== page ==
Maybe we should just pack up our tents and go home

First comes the news that a low fat, high fiber diet makes absolutely no difference in one’s health and well-being. Today, we learn that calcium and vitamin D supplements provide no benefit whatsoever to women over 50 hoping to stave off the horrific effects of osteoporosis. Nor do the supplements prevent colorectal cancer. And, and here’s the kicker; calcium and vitamin D supplements actually increase one’s risk of kidney stones.

Isn’t it comforting to know that, in today’s uncertain world, pretty much everything we’ve been told about our diet, health and fitness has been wrong? Or at least seriously flawed? It makes me feel like running over to the nearest McDonalds and supersizing myself.

It seems like we can’t trust our doctors and scientists. We can’t trust our elected officials (although that’s nothing new). We have grave doubts about our religious leaders. Our sports and entertainment heroes are doping themselves up with steroids, gambling on games and being arrested for all sorts of lewd and lascivious deeds.

All of this bad karma reminds me of one of my all-time favorite business war stories from the dotcom days. At the time, we were representing a dotcom that aimed to provide vision testing over the web. Once we were hired and dived into their business model, however, we uncovered any number of fundamental flaws in the way in which they’d actually administer the traditional vision test. One day, our account manager was really laying into them about the site’s shortcomings. The conversation became so heated that, at one point, the marketing manager sighed and exclaimed, "Maybe we should just pack up our tents and go home."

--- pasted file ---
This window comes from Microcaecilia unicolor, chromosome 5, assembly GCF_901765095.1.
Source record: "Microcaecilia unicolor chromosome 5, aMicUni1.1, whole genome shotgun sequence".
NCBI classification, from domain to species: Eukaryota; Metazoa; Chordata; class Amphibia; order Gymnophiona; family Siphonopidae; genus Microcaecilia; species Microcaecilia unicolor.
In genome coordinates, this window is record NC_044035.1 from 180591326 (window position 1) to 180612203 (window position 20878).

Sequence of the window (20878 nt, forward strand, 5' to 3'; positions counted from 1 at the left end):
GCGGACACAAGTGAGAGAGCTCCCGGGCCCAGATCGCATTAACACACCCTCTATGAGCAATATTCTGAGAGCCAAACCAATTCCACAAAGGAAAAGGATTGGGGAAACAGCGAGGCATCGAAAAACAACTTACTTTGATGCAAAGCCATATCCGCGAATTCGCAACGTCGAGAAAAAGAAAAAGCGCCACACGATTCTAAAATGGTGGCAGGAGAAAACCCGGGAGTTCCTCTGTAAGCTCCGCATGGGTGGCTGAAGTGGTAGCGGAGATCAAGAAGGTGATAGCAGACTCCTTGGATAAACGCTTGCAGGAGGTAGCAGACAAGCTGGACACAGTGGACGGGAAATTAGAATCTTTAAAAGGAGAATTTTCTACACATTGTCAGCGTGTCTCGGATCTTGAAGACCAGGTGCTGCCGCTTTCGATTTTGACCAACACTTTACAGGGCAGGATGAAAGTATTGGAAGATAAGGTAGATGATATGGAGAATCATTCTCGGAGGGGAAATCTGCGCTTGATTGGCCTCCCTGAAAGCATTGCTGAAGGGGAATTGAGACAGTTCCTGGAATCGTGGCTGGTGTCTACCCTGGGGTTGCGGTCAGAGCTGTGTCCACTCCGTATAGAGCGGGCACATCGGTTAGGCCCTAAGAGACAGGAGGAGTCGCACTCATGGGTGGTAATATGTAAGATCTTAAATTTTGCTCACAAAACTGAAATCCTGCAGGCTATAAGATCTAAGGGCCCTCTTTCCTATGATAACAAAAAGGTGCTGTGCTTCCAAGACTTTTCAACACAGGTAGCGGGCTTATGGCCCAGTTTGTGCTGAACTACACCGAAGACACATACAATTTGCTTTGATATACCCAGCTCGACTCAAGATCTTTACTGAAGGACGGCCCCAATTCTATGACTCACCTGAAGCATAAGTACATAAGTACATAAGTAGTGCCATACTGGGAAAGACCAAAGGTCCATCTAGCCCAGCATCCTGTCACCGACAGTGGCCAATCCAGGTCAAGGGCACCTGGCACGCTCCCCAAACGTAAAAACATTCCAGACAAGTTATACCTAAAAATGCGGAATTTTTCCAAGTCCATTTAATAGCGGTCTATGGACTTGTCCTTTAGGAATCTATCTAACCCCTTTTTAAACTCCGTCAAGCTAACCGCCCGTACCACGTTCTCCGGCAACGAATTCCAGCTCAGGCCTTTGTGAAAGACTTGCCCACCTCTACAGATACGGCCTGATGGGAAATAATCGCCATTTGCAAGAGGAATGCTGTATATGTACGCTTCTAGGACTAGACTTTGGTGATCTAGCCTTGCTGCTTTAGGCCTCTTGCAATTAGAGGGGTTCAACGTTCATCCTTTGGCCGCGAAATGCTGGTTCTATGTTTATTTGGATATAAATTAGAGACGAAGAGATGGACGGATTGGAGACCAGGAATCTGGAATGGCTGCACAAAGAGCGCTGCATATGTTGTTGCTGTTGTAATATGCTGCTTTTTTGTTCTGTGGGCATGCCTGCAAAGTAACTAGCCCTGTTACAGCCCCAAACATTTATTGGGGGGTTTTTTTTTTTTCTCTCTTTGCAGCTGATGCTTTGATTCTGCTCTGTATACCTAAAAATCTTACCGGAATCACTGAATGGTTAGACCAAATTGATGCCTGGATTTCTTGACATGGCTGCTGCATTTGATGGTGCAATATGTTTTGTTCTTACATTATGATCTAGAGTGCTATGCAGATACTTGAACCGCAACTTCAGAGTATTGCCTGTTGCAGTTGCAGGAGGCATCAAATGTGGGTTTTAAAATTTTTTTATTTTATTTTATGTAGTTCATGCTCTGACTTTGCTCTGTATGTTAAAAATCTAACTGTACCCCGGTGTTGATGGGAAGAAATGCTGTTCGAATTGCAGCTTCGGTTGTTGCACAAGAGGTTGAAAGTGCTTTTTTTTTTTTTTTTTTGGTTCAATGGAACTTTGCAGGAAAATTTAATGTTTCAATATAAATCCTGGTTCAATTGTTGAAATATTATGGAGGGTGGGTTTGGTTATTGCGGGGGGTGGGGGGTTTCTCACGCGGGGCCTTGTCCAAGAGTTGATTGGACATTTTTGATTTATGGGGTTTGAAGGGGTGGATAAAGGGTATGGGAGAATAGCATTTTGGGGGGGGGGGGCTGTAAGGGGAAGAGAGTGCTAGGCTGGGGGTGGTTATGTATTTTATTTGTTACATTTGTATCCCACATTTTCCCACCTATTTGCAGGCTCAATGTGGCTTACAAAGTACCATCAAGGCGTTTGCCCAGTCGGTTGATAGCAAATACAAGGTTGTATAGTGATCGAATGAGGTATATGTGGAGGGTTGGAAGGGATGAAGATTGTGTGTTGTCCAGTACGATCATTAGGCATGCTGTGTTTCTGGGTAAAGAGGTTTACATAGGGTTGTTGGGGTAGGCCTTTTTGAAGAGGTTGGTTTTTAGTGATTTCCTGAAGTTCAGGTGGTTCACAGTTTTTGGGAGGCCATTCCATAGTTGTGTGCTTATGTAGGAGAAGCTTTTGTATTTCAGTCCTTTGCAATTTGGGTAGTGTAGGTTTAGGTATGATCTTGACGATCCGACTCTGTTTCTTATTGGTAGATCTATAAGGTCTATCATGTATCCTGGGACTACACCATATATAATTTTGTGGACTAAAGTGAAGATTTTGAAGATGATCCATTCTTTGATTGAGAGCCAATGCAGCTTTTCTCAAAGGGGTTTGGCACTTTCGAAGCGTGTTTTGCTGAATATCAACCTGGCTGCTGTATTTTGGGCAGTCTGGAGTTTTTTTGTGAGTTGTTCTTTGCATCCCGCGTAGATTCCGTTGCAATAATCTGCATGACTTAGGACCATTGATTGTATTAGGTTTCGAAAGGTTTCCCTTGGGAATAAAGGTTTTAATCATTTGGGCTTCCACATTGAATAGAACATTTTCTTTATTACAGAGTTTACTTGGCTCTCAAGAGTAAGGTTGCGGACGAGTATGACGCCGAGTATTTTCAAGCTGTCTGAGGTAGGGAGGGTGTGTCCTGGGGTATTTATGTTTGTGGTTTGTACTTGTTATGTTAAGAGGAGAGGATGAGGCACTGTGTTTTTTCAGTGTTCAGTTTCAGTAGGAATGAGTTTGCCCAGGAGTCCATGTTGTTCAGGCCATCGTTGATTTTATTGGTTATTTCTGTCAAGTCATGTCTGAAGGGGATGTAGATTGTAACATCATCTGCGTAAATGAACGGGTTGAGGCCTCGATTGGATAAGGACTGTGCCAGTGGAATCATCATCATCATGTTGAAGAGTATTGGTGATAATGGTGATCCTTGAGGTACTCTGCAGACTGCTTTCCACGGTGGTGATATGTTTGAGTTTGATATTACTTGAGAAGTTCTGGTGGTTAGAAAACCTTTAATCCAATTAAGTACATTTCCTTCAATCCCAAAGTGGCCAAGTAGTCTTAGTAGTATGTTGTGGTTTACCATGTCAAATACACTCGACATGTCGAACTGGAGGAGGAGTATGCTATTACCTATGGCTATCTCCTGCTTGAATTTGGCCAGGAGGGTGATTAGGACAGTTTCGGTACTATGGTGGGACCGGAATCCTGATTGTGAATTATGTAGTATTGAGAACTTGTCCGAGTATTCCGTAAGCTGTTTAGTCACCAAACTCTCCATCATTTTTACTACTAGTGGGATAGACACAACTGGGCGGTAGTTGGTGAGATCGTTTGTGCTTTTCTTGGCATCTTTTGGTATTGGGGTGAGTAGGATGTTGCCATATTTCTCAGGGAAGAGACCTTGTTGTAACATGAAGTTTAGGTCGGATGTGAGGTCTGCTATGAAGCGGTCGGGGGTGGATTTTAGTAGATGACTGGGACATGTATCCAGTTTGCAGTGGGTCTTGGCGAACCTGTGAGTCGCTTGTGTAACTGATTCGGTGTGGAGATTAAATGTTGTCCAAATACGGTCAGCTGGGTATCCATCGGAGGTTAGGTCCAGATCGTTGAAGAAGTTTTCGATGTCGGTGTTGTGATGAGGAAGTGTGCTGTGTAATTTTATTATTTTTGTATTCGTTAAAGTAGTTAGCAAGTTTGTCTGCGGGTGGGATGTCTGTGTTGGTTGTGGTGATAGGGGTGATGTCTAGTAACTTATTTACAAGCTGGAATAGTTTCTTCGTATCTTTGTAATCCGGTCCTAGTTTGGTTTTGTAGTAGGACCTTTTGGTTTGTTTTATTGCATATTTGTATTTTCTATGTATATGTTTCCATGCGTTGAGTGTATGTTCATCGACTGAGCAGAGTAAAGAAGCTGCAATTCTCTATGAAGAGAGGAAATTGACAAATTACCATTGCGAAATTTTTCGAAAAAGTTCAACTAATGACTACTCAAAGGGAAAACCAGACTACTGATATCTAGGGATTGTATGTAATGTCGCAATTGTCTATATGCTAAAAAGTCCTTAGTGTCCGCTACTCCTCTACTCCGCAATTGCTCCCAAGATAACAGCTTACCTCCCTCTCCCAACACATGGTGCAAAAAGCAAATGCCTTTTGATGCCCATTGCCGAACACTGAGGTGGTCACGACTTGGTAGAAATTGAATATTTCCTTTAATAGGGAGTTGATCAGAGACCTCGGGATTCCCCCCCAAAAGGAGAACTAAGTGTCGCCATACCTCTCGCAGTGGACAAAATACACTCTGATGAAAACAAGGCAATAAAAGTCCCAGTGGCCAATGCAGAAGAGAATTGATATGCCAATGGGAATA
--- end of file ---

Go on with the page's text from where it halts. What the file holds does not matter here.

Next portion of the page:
That statement nails my feelings about the diet and fitness news. And, yes maam, I’ll take an extra large order of fries to go with my supersized Big Mac.

2 thoughts on “Maybe we should just pack up our tents and go home

  1. Have you heard of Sturgeon’s Law? It doesn’t have anything to do with caviar. It maintains that most of any body of published material, knowledge, etc., or (more generally) of everything is worthless, and is usually cited as “90 percent of everything is crap.” It was originally directed toward the science fiction genre back in 1951, but now is used frequently to describe information found on the Internet.
    I guess now we’ll have to apply Sturgeon’s Law to medical “discoveries” as well. A hearty dose of skepticism is probably the best thing you can take for your health.